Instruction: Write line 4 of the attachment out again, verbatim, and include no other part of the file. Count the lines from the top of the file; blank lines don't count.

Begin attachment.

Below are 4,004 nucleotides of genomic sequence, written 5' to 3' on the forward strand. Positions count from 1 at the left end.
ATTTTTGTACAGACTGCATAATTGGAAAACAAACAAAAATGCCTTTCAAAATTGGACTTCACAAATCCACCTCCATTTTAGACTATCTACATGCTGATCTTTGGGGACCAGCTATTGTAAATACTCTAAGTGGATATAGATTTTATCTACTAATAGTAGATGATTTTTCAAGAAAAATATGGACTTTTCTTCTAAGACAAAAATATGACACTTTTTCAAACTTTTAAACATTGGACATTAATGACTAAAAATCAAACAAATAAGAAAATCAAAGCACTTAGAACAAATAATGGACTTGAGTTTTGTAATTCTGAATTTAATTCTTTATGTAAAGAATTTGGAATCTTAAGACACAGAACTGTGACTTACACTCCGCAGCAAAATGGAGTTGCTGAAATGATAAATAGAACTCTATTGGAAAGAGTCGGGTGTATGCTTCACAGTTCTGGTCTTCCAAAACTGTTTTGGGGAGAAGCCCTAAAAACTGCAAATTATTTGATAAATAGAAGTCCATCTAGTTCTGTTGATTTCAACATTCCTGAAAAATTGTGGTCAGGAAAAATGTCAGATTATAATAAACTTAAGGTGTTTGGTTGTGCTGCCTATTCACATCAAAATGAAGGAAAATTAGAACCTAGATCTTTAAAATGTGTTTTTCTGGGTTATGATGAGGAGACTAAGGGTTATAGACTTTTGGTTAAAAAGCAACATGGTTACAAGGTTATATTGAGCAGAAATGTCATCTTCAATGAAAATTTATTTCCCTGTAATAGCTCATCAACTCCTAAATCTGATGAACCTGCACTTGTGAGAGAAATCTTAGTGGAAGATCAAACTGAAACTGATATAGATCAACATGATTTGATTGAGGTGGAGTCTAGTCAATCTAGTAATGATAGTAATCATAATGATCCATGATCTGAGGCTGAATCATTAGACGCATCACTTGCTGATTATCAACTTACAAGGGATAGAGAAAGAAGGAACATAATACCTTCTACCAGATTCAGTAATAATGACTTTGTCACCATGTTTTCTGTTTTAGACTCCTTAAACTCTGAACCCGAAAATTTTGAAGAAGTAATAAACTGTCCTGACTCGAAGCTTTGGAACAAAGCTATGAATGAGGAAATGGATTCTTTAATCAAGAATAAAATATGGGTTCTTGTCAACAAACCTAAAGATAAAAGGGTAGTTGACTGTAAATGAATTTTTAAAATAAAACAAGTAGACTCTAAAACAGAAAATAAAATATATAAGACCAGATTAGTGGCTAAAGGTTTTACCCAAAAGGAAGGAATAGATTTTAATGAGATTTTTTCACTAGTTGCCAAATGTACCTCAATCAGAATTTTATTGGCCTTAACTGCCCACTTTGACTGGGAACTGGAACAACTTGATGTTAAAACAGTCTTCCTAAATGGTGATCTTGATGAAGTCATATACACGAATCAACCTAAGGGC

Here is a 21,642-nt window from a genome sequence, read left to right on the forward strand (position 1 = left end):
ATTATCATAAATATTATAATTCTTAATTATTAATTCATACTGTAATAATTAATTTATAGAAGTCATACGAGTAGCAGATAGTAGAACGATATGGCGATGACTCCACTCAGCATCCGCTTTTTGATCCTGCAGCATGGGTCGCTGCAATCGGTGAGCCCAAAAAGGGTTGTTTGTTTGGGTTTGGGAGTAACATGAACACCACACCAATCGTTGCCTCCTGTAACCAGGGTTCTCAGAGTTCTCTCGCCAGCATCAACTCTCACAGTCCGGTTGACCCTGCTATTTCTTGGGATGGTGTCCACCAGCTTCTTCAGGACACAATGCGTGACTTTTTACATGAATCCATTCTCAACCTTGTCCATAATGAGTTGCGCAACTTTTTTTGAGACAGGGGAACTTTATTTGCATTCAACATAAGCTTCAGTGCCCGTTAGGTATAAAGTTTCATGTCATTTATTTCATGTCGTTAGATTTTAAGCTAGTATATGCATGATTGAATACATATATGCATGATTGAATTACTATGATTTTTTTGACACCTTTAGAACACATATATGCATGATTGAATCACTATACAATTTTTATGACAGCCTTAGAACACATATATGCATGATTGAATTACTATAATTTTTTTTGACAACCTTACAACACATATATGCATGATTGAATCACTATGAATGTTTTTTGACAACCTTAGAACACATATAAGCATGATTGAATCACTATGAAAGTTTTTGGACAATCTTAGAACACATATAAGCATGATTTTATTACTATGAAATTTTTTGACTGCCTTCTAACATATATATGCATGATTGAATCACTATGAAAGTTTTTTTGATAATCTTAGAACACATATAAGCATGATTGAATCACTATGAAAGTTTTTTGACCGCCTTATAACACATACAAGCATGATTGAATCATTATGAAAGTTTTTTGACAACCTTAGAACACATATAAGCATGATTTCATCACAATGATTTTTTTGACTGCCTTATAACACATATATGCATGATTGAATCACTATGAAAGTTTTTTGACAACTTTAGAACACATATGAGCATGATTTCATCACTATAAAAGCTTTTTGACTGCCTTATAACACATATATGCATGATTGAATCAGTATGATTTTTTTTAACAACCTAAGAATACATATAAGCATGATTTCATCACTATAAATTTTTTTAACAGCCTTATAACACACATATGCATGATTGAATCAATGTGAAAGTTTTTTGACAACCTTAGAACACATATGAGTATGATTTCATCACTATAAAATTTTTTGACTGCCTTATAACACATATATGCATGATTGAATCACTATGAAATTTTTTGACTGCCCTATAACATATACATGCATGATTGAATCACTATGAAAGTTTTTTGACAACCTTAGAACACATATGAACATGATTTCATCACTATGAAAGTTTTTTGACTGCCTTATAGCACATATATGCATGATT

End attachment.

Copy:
ATTATCATAAATATTATAATTCTTAATTATTAATTCATACTGTAATAATTAATTTATAGAAGTCATACGAGTAGCAGATAGTAGAACGATATGGCGATGACTCCACTCAGCATCCGCTTTTTGATCCTGCAGCATGGGTCGCTGCAATCGGTGAGCCCAAAAAGGGTTGTTTGTTTGGGTTTGGGAGTAACATGAACACCACACCAATCGTTGCCTCCTGTAACCAGGGTTCTCAGAGTTCTCTCGCCAGCATCAACTCTCACAGTCCGGTTGACCCTGCTATTTCTTGGGATGGTGTCCACCAGCTTCTTCAGGACACAATGCGTGACTTTTTACATGAATCCATTCTCAACCTTGTCCATAATGAGTTGCGCAACTTTTTTTGAGACAGGGGAACTTTATTTGCATTCAACATAAGCTTCAGTGCCCGTTAGGTATAAAGTTTCATGTCATTTATTTCATGTCGTTAGATTTTAAGCTAGTATATGCATGATTGAATACATATATGCATGATTGAATTACTATGATTTTTTTGACACCTTTAGAACACATATATGCATGATTGAATCACTATACAATTTTTATGACAGCCTTAGAACACATATATGCATGATTGAATTACTATAATTTTTTTTGACAACCTTACAACACATATATGCATGATTGAATCACTATGAATGTTTTTTGACAACCTTAGAACACATATAAGCATGATTGAATCACTATGAAAGTTTTTGGACAATCTTAGAACACATATAAGCATGATTTTATTACTATGAAATTTTTTGACTGCCTTCTAACATATATATGCATGATTGAATCACTATGAAAGTTTTTTTGATAATCTTAGAACACATATAAGCATGATTGAATCACTATGAAAGTTTTTTGACCGCCTTATAACACATACAAGCATGATTGAATCATTATGAAAGTTTTTTGACAACCTTAGAACACATATAAGCATGATTTCATCACAATGATTTTTTTGACTGCCTTATAACACATATATGCATGATTGAATCACTATGAAAGTTTTTTGACAACTTTAGAACACATATGAGCATGATTTCATCACTATAAAAGCTTTTTGACTGCCTTATAACACATATATGCATGATTGAATCAGTATGATTTTTTTTAACAACCTAAGAATACATATAAGCATGATTTCATCACTATAAATTTTTTTAACAGCCTTATAACACACATATGCATGATTGAATCAATGTGAAAGTTTTTTGACAACCTTAGAACACATATGAGTATGATTTCATCACTATAAAATTTTTTGACTGCCTTATAACACATATATGCATGATTGAATCACTATGAAATTTTTTGACTGCCCTATAACATATACATGCATGATTGAATCACTATGAAAGTTTTTTGACAACCTTAGAACACATATGAACATGATTTCATCACTATGAAAGTTTTTTGACTGCCTTATAGCACATATATGCATGATT